Tuesday, June 20, 2006
"A week after Wexford and Offaly had done their best to dim the summer's afternoon in Kilkenny, the rain came pelting down on this Guinness All-Ireland hurling qualifier.
Pathetic fallacy or not, the bleak conditions were totally in keeping with another dispiriting day for the championship..." Seán Moran
"If Thierry Henry, whose pronouncements this week hinted at a man suffering, in the best French tradition, from ennui, watched the deluge from his darkened hotel window, he might have smiled at the pathetic fallacy." Keith Duggan
It must have been a bet.
Sunday, June 18, 2006
A sign of a rag is when the paper chooses to speak on behalf of the monolith known as 'ordinary people'... "POLITICIANS, broadcasters and ordinary people expressed dismay last night after it emerged that Terry Keane has sold the story of her 27-year-affair with Charlie Haughey for a second time... Broadcaster Marian Finucane summed up the astonishment of ordinary people, saying..."
I'll use that word again - nauseating. All you need to remember is that the self-same Terry Keane had a diary column for years, in which she teased her readers about 'Sweetie' and their, implied, daliances. Those 'in the know' knew 'Sweetie' was the Squire but the general public didn't *know* until it all eventually came to light. The Keane Edge was considered one of the most popular columns of the newspaper in its time. The paper it ran in? The Sindo. The paper Keane didn't come clean in about her time with Haughey either the first time around in the late '90s or now? The Sindo. Not that there's a connection or anything...
Friday, June 16, 2006
Thursday, June 15, 2006
While the four teams themselves seem intent on dragging the competition down to mediocrity, World Cup Group B has been pretty impressive fans wise so far!...
Wednesday, June 14, 2006
Spanish coach Luis Aragones, who follows the religion of kabbalah, believes the colour yellow is bad news, but on this showing against yellow-clad Ukraine he must be thinking bring on Brazil.
Apart from the fact Aragones has previously proven himself to be racist, I'm not sure what to make of that!
Tuesday, June 13, 2006
Monday, June 12, 2006
A senior American official has described the suicides of three detainees at the US detention centre at Guantanamo Bay in Cuba as a 'good public relations move to draw attention'.
Colleen Graffy said the deaths were part of a strategy and 'a tactic to further the jihadi cause', but taking their own lives was unnecessary. The deaths were described 'not an act of desperation but an act of asymmetric warfare' by US Navy Rear Admiral Harry Harris, commander of the camp.
Friday, June 09, 2006
It's World Cup time - the greatest show on Earth! And I've been looking forward to this for months. Sure we're not there, but I love my footie and that won't stop me enjoying it.
I've a few bets on - Italy at 9/1 to win; David Villa of Spain to be top scorer at 40/1; Thierry Henry of France to be top scorer at 12/1; Ronaldinho to be top scorer AND Brazil to win at 22/1.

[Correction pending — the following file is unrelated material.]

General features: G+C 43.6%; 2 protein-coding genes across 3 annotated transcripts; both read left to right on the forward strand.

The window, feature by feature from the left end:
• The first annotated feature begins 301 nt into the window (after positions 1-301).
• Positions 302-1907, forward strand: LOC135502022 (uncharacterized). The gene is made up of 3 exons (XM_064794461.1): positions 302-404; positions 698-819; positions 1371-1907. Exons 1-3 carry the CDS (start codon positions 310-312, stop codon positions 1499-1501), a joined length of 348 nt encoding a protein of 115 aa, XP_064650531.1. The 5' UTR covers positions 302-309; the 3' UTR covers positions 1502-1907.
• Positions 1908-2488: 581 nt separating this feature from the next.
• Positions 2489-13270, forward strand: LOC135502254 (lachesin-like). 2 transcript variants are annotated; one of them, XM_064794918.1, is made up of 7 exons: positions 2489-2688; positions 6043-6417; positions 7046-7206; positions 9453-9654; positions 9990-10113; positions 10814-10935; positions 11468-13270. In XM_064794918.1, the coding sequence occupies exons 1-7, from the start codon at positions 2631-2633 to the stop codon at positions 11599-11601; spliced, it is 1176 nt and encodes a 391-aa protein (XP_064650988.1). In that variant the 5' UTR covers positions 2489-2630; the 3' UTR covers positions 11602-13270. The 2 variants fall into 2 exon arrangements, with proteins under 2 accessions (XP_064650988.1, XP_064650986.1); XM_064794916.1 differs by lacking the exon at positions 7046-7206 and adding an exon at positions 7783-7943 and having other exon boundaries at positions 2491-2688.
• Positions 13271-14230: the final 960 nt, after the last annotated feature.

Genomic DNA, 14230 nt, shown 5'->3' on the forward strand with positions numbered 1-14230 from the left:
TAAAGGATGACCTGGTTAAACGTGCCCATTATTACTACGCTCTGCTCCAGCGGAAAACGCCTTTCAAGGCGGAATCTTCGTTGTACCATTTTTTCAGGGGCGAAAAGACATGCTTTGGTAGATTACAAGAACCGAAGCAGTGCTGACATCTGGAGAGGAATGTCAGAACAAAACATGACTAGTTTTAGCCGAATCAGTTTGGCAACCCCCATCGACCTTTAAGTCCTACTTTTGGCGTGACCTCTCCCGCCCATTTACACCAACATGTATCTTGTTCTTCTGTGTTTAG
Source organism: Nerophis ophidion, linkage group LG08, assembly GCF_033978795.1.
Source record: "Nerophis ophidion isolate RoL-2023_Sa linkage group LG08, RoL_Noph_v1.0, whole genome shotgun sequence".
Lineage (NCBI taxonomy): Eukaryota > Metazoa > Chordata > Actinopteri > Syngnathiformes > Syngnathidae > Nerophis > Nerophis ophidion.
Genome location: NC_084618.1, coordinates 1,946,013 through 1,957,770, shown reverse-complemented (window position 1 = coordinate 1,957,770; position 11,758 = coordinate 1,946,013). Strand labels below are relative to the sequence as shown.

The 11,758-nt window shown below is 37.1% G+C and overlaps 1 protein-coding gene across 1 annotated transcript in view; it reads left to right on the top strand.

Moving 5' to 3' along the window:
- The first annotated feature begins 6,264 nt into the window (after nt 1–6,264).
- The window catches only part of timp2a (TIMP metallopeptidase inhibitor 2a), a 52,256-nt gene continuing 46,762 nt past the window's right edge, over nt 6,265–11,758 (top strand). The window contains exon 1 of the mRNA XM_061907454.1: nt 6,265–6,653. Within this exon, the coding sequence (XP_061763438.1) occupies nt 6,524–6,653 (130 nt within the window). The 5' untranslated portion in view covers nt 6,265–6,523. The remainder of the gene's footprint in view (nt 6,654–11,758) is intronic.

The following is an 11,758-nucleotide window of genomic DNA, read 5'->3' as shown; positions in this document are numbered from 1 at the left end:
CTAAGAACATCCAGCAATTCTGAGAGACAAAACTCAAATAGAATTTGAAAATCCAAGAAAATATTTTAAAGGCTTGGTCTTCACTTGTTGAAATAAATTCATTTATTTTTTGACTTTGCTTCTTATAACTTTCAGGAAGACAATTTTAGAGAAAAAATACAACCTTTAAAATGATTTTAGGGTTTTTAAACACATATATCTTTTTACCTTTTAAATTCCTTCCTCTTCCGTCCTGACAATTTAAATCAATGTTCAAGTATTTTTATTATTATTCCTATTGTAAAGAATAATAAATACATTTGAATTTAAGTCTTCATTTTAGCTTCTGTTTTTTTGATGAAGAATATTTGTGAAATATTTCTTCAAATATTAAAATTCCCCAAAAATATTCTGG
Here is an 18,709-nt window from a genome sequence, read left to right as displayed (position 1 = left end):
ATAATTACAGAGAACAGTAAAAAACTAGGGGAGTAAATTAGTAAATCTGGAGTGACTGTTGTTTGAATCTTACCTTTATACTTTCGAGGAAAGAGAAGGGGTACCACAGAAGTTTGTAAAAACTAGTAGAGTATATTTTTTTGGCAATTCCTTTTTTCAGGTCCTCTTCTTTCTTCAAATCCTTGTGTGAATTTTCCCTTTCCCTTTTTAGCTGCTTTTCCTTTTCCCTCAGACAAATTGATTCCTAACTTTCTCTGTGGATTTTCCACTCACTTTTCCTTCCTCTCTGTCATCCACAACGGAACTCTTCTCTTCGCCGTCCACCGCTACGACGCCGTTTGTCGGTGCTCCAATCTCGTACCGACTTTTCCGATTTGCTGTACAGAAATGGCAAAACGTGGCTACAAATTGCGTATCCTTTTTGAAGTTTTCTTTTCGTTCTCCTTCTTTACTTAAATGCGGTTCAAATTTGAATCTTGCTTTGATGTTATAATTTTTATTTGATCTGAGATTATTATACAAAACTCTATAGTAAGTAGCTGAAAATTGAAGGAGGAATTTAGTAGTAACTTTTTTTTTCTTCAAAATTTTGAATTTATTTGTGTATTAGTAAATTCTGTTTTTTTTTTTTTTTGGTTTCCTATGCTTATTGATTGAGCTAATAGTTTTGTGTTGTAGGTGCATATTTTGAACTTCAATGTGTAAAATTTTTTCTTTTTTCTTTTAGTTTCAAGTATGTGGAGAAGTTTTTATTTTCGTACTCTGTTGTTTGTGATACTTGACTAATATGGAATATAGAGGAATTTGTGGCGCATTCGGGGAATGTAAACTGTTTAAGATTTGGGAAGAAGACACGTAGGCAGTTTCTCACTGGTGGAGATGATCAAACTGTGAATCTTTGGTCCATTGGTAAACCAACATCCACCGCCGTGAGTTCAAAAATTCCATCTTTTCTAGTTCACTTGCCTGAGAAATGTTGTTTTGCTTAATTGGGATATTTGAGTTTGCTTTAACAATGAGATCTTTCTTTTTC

If my bets aren't to win I'd like to see either Argentina or Spain win, I think Mexico will be the dark horses and I intend finding the Polish bars to watch their games (particularly the Germany one) for the craic.
I, unlike so many others, have no problem with England (despite the media and the hooligans). However if they manage to blow it again in hilariously tear-jerking fashion I'll be the first to laugh. I have it worked out...
England to be playing Germany after making a bit of a hames of the Group Stage and finishing Runner Up, the returning Wayne Rooney to then send England into an early lead with commentary teams, pundits etc coming in their pants. England fail to come out in the second half and the Germans, roared on at home, snatch an equaliser when some kraut saunters passed Rio like he's not there. Then, as panic sets in, GNeville attempts a wild clearance and slices the ball into his own net. Cue pandemonium in the stadium and mass blood-letting on the mainland. Magic!..
Meanwhile there was a pretty funny exchange on TV3 in Ireland this morning...
Aidan Cooney (sports presenter, looking at Group C): "What do you reckon about that Paddy?"
Paddy Mulligan (former Irish international): "I reckon the Ivory Coast could be the dark horses...if you'll pardon the pun [pause as Paddy twigs, then goes into a bit of a cold sweat]... Oh jaysus, I hope that's not..."
Aidan Cooney: "No....no, I wouldn't think so...."
Finally I don't intend banging on about the World Cup but I do intend banging on about every dumbass hack-journo, radio phone-in muppet and gobshite letter-writer who complains about the number of games or the jingoism or whatever, blah, blah, blah... Build a bridge and get over it, people!
"Following feedback from a number of groups, I am assembling a list of teams that are operating on the site.
If you are a member of a team (on-site or cross-site), please forward me your name and the team you are a member of together with the name of the team lead."